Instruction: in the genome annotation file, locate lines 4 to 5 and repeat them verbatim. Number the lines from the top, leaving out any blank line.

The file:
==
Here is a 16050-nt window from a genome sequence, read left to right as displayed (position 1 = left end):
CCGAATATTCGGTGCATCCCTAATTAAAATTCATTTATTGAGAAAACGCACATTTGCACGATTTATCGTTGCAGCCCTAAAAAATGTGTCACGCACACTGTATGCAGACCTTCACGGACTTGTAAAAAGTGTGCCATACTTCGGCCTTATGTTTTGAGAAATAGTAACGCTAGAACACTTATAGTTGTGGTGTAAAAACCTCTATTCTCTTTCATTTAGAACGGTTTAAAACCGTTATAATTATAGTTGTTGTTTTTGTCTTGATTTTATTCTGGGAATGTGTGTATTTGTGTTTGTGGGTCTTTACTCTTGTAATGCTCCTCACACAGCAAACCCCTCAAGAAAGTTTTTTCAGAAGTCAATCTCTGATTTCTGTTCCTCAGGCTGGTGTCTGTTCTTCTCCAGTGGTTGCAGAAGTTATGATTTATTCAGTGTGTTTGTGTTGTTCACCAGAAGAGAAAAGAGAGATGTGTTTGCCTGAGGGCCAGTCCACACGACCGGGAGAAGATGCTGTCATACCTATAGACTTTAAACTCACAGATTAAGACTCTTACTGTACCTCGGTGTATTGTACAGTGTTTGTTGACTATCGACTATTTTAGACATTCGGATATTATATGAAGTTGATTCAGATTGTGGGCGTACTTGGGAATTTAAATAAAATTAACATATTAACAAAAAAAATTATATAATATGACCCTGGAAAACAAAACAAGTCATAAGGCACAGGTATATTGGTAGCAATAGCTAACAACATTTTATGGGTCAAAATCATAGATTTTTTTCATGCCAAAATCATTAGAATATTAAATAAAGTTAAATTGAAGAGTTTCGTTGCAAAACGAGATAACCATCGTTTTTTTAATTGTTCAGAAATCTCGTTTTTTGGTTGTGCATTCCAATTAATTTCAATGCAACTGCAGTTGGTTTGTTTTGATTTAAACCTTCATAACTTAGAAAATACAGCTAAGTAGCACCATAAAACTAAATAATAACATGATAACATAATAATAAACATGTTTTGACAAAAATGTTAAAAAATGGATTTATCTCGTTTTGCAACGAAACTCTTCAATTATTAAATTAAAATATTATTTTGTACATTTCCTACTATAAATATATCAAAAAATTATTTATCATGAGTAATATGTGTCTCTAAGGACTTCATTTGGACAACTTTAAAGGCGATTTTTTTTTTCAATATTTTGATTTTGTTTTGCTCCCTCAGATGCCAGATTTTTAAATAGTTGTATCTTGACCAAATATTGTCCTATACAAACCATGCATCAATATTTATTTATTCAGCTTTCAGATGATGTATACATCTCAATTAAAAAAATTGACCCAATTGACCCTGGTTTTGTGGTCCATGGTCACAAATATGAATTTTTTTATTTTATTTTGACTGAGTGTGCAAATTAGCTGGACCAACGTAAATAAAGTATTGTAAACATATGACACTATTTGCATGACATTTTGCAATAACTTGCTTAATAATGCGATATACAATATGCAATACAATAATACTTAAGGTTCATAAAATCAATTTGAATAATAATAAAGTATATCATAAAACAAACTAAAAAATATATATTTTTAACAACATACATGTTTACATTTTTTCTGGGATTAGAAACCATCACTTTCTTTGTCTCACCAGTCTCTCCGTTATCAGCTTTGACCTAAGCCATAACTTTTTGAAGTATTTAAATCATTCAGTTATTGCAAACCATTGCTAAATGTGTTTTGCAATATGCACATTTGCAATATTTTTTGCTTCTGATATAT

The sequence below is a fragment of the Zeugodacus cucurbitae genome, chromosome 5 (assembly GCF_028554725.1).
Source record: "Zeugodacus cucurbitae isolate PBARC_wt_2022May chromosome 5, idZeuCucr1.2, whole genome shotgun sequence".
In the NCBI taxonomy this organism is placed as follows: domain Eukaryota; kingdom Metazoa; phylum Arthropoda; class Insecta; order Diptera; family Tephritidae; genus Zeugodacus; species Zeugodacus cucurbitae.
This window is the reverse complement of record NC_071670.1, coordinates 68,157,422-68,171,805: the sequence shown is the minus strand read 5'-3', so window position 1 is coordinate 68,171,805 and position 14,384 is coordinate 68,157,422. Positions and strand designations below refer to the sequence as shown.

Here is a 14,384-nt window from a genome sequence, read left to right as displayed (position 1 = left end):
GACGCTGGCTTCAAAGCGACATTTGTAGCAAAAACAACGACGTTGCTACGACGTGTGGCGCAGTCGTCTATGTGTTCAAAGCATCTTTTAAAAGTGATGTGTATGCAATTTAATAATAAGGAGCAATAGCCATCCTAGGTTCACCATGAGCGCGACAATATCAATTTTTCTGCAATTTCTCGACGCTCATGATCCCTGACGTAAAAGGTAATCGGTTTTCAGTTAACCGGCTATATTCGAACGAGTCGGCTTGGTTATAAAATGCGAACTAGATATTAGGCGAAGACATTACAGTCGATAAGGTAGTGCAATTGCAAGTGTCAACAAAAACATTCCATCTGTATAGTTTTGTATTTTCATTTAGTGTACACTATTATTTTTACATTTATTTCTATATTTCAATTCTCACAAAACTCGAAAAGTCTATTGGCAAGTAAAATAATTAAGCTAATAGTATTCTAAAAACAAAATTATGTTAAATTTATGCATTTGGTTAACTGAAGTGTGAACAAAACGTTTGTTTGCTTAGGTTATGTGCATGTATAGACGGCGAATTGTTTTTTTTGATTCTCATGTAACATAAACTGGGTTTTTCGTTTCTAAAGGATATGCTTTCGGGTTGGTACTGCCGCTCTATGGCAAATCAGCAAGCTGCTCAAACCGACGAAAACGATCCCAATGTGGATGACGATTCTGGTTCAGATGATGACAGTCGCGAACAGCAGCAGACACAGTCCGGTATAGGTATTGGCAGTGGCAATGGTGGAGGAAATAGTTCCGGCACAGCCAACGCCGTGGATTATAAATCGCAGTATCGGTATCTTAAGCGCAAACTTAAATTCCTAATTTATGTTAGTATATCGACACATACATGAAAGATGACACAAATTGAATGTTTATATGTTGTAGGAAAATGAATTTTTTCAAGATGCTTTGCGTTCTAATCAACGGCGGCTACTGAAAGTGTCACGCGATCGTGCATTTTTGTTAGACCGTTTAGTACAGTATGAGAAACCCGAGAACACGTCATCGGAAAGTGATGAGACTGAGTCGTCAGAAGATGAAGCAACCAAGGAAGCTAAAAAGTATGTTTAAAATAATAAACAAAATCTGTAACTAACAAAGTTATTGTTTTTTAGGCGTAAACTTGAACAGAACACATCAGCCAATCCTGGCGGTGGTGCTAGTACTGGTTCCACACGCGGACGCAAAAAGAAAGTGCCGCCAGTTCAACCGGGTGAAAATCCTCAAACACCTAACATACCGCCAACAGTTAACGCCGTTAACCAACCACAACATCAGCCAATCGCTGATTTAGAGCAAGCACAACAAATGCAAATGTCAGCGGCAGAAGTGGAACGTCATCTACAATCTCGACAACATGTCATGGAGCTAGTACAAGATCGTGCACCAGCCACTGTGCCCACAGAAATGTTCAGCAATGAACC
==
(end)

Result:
Source record: "Zeugodacus cucurbitae isolate PBARC_wt_2022May chromosome 5, idZeuCucr1.2, whole genome shotgun sequence".
In the NCBI taxonomy this organism is placed as follows: domain Eukaryota; kingdom Metazoa; phylum Arthropoda; class Insecta; order Diptera; family Tephritidae; genus Zeugodacus; species Zeugodacus cucurbitae.